Jose Mourinho, Eva Carneiro and Chelsea Football Club: Explained

It may seem unusual to the public that an individual (Jose Mourinho) has been named in proceedings against Chelsea Football Club (Chelsea) regarding the treatment of one of their employees. However, in the legal world, it is a common stance adopted in Employment claims involving an aspect of discrimination. Tactically, employees often name the individual

Home » Employment law » Jose Mourinho, Eva Carneiro and Chelsea Football Club: Explained

It may seem unusual to the public that an individual (Jose Mourinho) has been named in proceedings against Chelsea Football Club (Chelsea) regarding the treatment of one of their employees. However, in the legal world, it is a common stance adopted in Employment claims involving an aspect of discrimination. Tactically, employees often name the individual as well as the Company.

The reason is as follows; there is a defence open to an employer that they have taken all reasonable steps to prevent an act of discrimination-known as the statutory defence. The position starts with the premise that Chelsea are vicariously liable for their employees, however, that is negated if the employee (Jose Mourinho) acts in a manner which is outside of the terms of his employment; a frolic of his own effectively. It arises if Chelsea can establish that the club took such steps as were reasonably practicable to prevent the employee acting in that manner. The club could point to training, or policies/procedures, they have adopted to educate their staff.

It could amount to a defence to the discrimination aspect of the claim. However, having named Jose Mourinho personally, the claim would remain against him-an uncomfortable position for the club. By naming Jose Mourinho Chelsea are aware that they could run the defence but it would not get them too far as the claim would still stand against their manager.

From a tactical point of view, and if settlement is in the minds of the parties, it puts Ms Carneiro in a much stronger position to have named both Respondents.

That aside, there are 2 aspects to Ms Carneiro’s claim:

1 . Constructive Dismissal

This stands against Chelsea only. The argument is that because of the acts of the club (Ms Carneiro’s employer) she was left with no option but to resign. If she can show that Chelsea have committed a repudiatory breach of her contract, forcing that resignation, then in the eyes of the law she would be seen as constructively dismissed. The current cap on this claim (compensatory aspect only) is £78,335.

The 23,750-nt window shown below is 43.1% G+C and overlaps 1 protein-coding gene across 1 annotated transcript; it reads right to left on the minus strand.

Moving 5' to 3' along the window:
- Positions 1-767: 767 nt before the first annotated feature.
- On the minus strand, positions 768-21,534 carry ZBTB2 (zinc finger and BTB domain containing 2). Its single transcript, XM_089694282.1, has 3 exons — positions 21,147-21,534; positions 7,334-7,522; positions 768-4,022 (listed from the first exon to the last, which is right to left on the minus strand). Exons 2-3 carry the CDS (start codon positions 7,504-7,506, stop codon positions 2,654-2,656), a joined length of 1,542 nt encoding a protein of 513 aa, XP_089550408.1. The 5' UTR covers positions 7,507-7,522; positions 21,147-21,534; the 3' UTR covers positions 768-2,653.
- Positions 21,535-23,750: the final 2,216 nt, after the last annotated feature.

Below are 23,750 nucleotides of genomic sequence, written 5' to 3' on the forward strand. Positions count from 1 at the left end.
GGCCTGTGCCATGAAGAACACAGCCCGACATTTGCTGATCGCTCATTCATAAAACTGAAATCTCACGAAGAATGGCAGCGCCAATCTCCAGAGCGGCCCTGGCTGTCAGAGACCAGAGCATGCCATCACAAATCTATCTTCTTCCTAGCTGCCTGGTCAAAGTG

Ms Carneiro will point to issues such as being removed from match day attendance, as well as the apparent reduction in her role in and around the club. Chelsea would need to justify that treatment objectively, and may point to issues such as breaches of the clubs social media policy, and similar treatment to other employees in line with club policy. The difficulty they will have is convincing a Tribunal that that treatment, in the football world, is reasonable when considered in the context of the employer/employee relationship generally.

2. Discrimination

The second aspect of Ms Carneiro’s claim appears to be sex discrimination; that is that she was treated detrimentally because she is female.

Ms Carneiro would need to identify a comparator. There are 2 options open to her; the first is to identify a hypothetical comparator i.e. someone of a similar level and in a similar role, who would not have been treated in that manner. The second is to identify an actual comparator i.e. a colleague, in similar circumstances, who was not treated in the same manner. It appears that Ms Carneiro’s has a ready-made comparator, the male Physio/Doctor also involved in the incident. If she can point to the treatment of the two employees and show that she was treated detrimentally, as well as linking that to her sex, then she should be able to establish a discrimination claim against Chelsea, and Mr Mourinho personally.

There are no caps on awards in discrimination claims. It would be open to Ms Carneiro to claim the basic award, as well as compensation for loss of earnings (provided she continues to remain unemployed-and subject to her duty to mitigate).

It is common that cases of this nature would settle prior to reaching the Employment Tribunal. In light of the publicity that still seems a realistic possibility.

It should be noted that with cases of this nature, discussions are likely to have already taken place behind the scenes to resolve it. In this situation “without prejudice discussions” have proved unsuccessful, either because one of the Parties are not inclined to enter into a settlement, or because the respective positions on settlement are too far apart. One could speculate that it is on that basis that Ms Carneiro has lodged a claim at the Tribunal. Tribunal claims are subject to strict time limits, and the claims mentioned above would need to be lodged within 3-4 months of an incident the protect her position.

ben_jonesThe case provides some interesting issues to consider, quite aside from the high profile nature, it is a stark reminder to individuals that they can, in certain circumstances, face personally liability for their actions within an organisation.

Employment law • Uncategorized

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